Vanderwall admits laundering money under instruction from Reed: “I was operating as a shell,” Vanderwall said, adding that he was never told how the money was spent. He said: “I regret having had anything to do with it.”
The Post notes that Reed’s companies had a history of accepting money to misinform Christian rightists and rally opposition to competitive threats to Abramoff’s gambling clients. While a spokesman for Reed denies ties to eLottery and claims the work for Abramoff opposed gambling, there is no indication that Reed or the companies ever performed what should have been routine fact-checking and verification — and no explanation for the blatant laundering of funds.
With his own payment from eLottery, Sheldon held news conferences, pressured House conservatives to argue against the ban, and reported back to Abramoff about lawmakers who still favored the ban.
Under pressure from Sheldon, DeLay — who seemed unaware of his own aide’s lobbying — caved in to pressure from Sheldon, and opposed the ban.
When the campaign succeeded in blocking the ban, Sheldon celebrated. “There was lucky Louie out front hi-fiving with some lobbyists,” said [Abramoff lobbyist Patrick] Pizzella.
When other Christian conservatives including James Dobson vowed to resurrect the ban, Abramoff recruited Sheldon to pressure about 10 social-conservative lawmakers in their home districts, accusing them of being soft on gambling for supporting the ban. Abramoff rounded up $150,000 from eLottery to be paid to Reed for a direct mailing of misinformation penned by Sheldon.
In some cases, outraged lawmakers fought back against Sheldon’s lies, and Sheldon backed off — changing the topic to homosexuality.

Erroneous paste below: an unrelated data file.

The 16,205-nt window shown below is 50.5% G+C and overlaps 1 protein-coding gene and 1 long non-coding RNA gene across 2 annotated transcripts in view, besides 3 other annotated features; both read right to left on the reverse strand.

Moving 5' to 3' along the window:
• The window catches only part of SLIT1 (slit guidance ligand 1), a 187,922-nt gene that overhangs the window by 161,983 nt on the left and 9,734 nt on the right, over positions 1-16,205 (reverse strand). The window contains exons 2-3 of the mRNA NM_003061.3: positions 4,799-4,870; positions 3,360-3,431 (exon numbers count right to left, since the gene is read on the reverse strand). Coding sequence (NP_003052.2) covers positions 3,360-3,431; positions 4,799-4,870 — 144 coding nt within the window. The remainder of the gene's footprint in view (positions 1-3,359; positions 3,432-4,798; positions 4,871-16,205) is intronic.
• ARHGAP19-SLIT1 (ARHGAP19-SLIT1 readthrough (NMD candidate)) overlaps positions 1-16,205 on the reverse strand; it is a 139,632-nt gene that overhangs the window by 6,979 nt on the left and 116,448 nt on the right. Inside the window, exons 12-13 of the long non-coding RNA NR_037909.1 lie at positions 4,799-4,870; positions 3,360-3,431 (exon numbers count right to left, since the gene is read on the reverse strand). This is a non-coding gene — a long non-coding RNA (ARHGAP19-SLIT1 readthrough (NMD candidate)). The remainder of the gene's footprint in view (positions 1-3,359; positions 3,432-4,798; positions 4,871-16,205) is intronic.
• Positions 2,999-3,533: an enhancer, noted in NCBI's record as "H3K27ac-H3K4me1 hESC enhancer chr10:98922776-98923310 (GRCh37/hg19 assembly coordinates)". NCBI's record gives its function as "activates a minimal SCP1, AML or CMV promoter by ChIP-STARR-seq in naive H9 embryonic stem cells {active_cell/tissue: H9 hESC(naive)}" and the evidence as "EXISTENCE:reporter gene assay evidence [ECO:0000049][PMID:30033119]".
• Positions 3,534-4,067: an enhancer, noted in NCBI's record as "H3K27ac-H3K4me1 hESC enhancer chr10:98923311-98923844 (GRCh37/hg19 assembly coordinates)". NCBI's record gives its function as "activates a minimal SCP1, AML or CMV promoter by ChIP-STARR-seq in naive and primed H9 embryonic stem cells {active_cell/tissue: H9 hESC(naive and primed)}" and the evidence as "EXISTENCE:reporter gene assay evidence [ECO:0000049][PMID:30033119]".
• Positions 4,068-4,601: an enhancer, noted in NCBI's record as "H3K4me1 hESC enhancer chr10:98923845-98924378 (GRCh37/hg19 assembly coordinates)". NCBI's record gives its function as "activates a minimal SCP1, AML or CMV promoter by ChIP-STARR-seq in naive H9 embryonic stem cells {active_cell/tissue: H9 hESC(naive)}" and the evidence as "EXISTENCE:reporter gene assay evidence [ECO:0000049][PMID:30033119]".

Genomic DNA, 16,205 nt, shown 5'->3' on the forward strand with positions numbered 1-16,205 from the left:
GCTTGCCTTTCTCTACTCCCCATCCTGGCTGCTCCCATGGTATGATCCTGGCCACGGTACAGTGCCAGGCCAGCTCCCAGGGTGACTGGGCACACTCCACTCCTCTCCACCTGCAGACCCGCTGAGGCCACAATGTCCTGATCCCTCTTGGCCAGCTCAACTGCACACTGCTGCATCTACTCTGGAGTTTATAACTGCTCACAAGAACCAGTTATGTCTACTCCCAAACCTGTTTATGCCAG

In [Alabama Rep. Robert] Aderholt’s district, [Sheldon] issued a letter praising the congressman and claiming that his previous mailer had been mistakenly distributed. In [California Rep. James E.] Rogan’s district, he stopped pressuring the incumbent and, instead, attacked his challenger as “a champion of the homosexual agenda.”
Sheldon now professes total ignorance.
Sheldon said in an interview this week that he recalled little about his efforts against the bill in 2000. He said he did not remember receiving a $25,000 check from eLottery, but added that it is possible that his organization did receive it. He said he remembered some money coming in to pay for fliers he had printed and mailed to congressional districts to persuade members to oppose the bill.
“I wasn’t aware the money was coming from them [eLottery],” Sheldon said. “I don’t think I ever saw the check. It came in, and we paid the bill for some of the printing.”
Sheldon also said he had no idea that Abramoff was lobbying against the bill or that he was working for eLottery.
“This is all tied to Jack?” Sheldon said. “I’m shocked out of my socks.”
What others say:
Greymatters: “I’d guess that the lesson gay rights leaders should learn is that if one wants to stop conservative anti-gay bigots from speechifyin’, one just needs to pay them enough to STFU. That’s moral values for you.”